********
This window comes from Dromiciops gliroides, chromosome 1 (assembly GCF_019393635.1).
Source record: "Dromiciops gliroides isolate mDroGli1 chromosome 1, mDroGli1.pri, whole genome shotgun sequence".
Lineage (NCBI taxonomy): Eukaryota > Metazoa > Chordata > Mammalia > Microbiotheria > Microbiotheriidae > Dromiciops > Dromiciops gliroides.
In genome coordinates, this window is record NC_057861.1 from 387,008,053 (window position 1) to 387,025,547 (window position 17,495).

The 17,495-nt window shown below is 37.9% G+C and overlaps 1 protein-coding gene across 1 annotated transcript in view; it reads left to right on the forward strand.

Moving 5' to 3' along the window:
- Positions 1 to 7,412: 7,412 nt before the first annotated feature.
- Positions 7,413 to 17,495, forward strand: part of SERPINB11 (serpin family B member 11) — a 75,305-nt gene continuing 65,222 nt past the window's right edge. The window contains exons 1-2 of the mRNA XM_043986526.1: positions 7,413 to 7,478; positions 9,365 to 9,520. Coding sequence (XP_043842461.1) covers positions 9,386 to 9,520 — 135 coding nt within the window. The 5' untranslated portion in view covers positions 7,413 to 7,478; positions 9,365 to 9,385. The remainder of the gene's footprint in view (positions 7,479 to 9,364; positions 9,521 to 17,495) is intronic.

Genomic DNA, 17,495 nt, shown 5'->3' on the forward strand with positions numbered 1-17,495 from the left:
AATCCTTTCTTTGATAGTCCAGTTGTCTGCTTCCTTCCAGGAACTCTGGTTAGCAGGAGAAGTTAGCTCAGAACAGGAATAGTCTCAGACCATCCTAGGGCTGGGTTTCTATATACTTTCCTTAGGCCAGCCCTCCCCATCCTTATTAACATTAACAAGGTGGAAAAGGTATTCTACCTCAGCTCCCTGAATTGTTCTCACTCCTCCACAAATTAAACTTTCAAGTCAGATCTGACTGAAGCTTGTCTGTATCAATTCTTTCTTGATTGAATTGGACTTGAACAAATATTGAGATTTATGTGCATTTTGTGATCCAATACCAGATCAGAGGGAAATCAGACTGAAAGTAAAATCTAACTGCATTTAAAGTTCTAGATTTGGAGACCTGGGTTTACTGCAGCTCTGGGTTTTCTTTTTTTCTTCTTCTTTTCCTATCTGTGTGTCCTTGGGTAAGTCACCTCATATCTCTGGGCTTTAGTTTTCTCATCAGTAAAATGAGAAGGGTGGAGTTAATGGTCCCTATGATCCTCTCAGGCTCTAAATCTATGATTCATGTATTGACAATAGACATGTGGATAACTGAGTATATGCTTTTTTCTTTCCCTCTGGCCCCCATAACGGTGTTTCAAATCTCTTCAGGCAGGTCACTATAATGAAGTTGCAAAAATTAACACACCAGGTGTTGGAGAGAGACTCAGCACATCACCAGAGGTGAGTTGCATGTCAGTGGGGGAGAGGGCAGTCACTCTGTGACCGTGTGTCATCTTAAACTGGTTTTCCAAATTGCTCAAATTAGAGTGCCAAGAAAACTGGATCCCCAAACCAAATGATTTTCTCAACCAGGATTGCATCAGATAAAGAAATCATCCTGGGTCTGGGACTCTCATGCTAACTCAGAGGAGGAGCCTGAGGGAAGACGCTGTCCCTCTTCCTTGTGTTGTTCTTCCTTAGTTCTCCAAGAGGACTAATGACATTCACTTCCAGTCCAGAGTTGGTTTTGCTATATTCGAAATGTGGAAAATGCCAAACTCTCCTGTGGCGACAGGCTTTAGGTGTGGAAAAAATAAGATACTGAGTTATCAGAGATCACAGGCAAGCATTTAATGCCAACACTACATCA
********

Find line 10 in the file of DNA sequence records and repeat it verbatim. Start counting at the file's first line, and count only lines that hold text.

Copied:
AATCCTTTCTTTGATAGTCCAGTTGTCTGCTTCCTTCCAGGAACTCTGGTTAGCAGGAGAAGTTAGCTCAGAACAGGAATAGTCTCAGACCATCCTAGGGCTGGGTTTCTATATACTTTCCTTAGGCCAGCCCTCCCCATCCTTATTAACATTAACAAGGTGGAAAAGGTATTCTACCTCAGCTCCCTGAATTGTTCTCACTCCTCCACAAATTAAACTTTCAAGTCAGATCTGACTGAAGCTTGTCTGTATCAATTCTTTCTTGATTGAATTGGACTTGAACAAATATTGAGATTTATGTGCATTTTGTGATCCAATACCAGATCAGAGGGAAATCAGACTGAAAGTAAAATCTAACTGCATTTAAAGTTCTAGATTTGGAGACCTGGGTTTACTGCAGCTCTGGGTTTTCTTTTTTTCTTCTTCTTTTCCTATCTGTGTGTCCTTGGGTAAGTCACCTCATATCTCTGGGCTTTAGTTTTCTCATCAGTAAAATGAGAAGGGTGGAGTTAATGGTCCCTATGATCCTCTCAGGCTCTAAATCTATGATTCATGTATTGACAATAGACATGTGGATAACTGAGTATATGCTTTTTTCTTTCCCTCTGGCCCCCATAACGGTGTTTCAAATCTCTTCAGGCAGGTCACTATAATGAAGTTGCAAAAATTAACACACCAGGTGTTGGAGAGAGACTCAGCACATCACCAGAGGTGAGTTGCATGTCAGTGGGGGAGAGGGCAGTCACTCTGTGACCGTGTGTCATCTTAAACTGGTTTTCCAAATTGCTCAAATTAGAGTGCCAAGAAAACTGGATCCCCAAACCAAATGATTTTCTCAACCAGGATTGCATCAGATAAAGAAATCATCCTGGGTCTGGGACTCTCATGCTAACTCAGAGGAGGAGCCTGAGGGAAGACGCTGTCCCTCTTCCTTGTGTTGTTCTTCCTTAGTTCTCCAAGAGGACTAATGACATTCACTTCCAGTCCAGAGTTGGTTTTGCTATATTCGAAATGTGGAAAATGCCAAACTCTCCTGTGGCGACAGGCTTTAGGTGTGGAAAAAATAAGATACTGAGTTATCAGAGATCACAGGCAAGCATTTAATGCCAACACTACATCA